Stabenow pushes sequestration packagePackage would drop direct payments, avoid USDA cuts, fund rest of farm bill
By: Jerry Hagstrom, Agweek
WASHINGTON — Senate Democrats will offer a sequestration package that would eliminate the direct payments package for savings of $27.5 billion, avoid all sequestration-related U.S. Department of Agriculture cuts including meat inspections, and fund disaster assistance and all the programs that were left out of the extension of the farm bill, Senate Agriculture Committee Chairwoman Debbie Stabenow, D-Mich., said late on Feb. 14.
The cost of the farm bill extension would be $3.5 billion, with the bulk of that money going to disaster assistance and the rest to energy programs, research, specialty crops and organic agriculture. Stabenow said the drought will continue and that disaster aid is needed.
The National Sustainable Agriculture Coalition said the elimination of the direct payments would save a total of $31 billion over 10 years and that the $3.5 billion would be taken from that.
“Our provision will fund disaster assistance and fill the holes in the extension that was passed on New Year’s Eve so that we are supporting all of agriculture,” Stabenow said.
The farm bill provisions are part of a larger sequestration package offered by Senate Majority Leader Harry Reid, D-Nev.
But whether the package will be enacted into law is highly questionable because half the money to avoid the cuts would come from decreases in spending and half would come from what Stabenow described as “closing tax loopholes on the wealthy and the well-connected.”
Republicans have said they are opposed to any increase in taxes.
Stabenow said she expects a vote on the sequester measure after the Senate comes back from a one-week President’s Day recess, but before March 1, when sequestration is scheduled to kick in. She said she has discussed the proposal with other Democratic members of the committee and is only now beginning to discuss it with the Republican members.
She also said she has had “general” discussions with House Agriculture Committee Chairman Frank Lucas, R-Okla., and ranking member Collin Peterson, D-Minn., but did not want to imply an endorsement from either of them.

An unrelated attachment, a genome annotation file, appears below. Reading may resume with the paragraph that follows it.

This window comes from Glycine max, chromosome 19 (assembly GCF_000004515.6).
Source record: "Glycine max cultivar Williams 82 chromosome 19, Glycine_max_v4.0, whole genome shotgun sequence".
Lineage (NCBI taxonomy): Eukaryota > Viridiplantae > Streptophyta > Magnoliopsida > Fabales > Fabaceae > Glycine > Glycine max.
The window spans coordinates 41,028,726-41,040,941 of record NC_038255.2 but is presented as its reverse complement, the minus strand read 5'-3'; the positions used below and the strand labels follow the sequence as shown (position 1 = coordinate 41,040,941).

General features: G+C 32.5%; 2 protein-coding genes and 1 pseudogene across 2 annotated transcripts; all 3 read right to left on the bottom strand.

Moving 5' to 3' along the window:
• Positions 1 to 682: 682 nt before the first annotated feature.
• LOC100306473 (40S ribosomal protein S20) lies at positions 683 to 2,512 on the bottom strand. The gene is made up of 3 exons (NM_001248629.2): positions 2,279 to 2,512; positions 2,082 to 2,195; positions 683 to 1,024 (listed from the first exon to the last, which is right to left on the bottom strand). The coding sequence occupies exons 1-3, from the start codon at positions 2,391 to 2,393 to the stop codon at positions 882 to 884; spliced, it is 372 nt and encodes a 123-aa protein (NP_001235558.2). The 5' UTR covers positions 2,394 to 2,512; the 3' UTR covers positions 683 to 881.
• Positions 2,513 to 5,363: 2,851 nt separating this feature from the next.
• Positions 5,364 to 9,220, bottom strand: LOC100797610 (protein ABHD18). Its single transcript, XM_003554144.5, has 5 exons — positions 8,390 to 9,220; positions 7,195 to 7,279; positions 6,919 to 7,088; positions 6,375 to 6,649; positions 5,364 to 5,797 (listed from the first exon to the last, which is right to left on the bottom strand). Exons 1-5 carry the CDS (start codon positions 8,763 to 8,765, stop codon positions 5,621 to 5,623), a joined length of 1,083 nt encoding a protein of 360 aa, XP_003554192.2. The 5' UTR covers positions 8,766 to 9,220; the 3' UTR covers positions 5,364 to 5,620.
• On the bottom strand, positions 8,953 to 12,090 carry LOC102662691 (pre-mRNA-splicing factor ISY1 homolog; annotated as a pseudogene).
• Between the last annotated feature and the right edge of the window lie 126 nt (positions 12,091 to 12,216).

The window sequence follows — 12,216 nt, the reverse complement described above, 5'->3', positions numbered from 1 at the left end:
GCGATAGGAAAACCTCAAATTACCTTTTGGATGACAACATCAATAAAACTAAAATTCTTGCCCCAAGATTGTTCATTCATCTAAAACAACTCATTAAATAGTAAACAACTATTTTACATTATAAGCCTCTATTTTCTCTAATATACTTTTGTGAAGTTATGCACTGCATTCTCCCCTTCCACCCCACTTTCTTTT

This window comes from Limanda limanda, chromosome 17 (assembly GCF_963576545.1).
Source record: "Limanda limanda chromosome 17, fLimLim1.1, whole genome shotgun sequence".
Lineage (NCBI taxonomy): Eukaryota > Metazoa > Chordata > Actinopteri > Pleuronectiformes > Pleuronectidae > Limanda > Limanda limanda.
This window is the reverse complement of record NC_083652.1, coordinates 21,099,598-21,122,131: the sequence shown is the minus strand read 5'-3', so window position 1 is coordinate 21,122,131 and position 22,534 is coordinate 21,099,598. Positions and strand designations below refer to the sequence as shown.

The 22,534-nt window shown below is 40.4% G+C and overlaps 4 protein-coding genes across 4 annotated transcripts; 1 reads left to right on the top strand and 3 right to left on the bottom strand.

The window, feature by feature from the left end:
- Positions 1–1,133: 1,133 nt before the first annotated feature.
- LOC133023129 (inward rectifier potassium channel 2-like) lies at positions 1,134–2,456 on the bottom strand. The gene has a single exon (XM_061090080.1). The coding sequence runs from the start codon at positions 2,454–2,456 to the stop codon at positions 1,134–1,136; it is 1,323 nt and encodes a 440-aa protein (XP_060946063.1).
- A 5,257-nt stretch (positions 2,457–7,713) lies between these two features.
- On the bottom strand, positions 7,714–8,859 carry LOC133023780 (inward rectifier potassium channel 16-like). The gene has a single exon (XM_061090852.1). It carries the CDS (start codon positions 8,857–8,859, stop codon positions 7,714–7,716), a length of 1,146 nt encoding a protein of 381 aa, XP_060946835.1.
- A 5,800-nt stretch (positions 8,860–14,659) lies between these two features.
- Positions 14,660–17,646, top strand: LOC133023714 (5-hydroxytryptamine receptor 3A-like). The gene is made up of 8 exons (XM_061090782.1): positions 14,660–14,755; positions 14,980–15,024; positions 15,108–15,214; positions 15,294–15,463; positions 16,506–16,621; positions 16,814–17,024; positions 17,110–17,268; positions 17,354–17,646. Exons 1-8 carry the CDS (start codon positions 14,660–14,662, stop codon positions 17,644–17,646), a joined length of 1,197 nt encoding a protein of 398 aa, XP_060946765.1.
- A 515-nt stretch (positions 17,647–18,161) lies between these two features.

The Obama administration has said that if sequestration goes forward, it will include 15-day furloughs for more than 6,000 federal meat, poultry and egg product inspectors and require taking 600,000 low-income mothers and small children off the Special Nutrition Program for Women, Infants and Children, known as WIC.
If the measure passes, the agriculture committees would be relieved of making further cuts when writing a new five-year farm bill. Stabenow said she is confident that Congress could write a farm bill with the money remaining in the commodity title.
Stabenow said Democrats have settled on eliminating the direct payments that crop farmers get whether prices are high or low because there had been bipartisan agreement last year in both the House and the Senate to eliminate them.
She said the cuts to the direct payments could begin in either fiscal year 2013 or 2014, but that 2014 is more likely. USDA’s Farm Service Agency has scheduled sign up for this year’s farm programs to begin Feb. 19 and it is unlikely Congress would eliminate funding for a program for which registration has begun.
Stabenow said farmers should sign up for the programs as scheduled, adding “I am assuming as always that contracts are honored.”
If the sequestration bill passes, the committees would not be required to make cuts in any other program in the agriculture budget function, including food stamps and conservation programs, which were cut in the farm bill that passed the Senate in 2012, but Stabenow said there still could be changes to specific farm bill programs for policy reasons.
The National Sustainable Agriculture Coalition endorsed the proposal and praised Reid for offering the package.
“The Reid proposal would end direct payments and restore the farm bill programs that were left out of the farm bill extension portion of the fiscal cliff deal,” NSAC Policy Director Ferd Hoefner said in a news release.
“Those programs — for renewable energy, rural small businesses, value-added agriculture, new and beginning farmers, conservation, specialty crops, organic farming, minority farmers and local food producers — were all thrown under the bus in the fiscal cliff deal in order to preserve every last dollar of unneeded, untargeted and antiquated direct subsidies,” Hoefner said. “The Reid proposal would right that wrong. It would also provide immediate funding for livestock disaster assistance, another item left out of the fiscal cliff deal.”
NSAC also said that the Reid bill would cut defense spending and net farm bill spending each by $27.5 billion over the coming decade and that it would also raise an additional $55 billion “by closing two tax dodges and placing a minimum tax on millionaires to counteract the effect of tax loopholes, to raise an additional $55 billion.
“Without new action by Congress, sequestration goes into effect on March 1, cutting farm commodity and conservation programs by some $7 billion and reducing every USDA discretionary program by 5 percent,” NSAC said.
USDA has not, however, confirmed those numbers.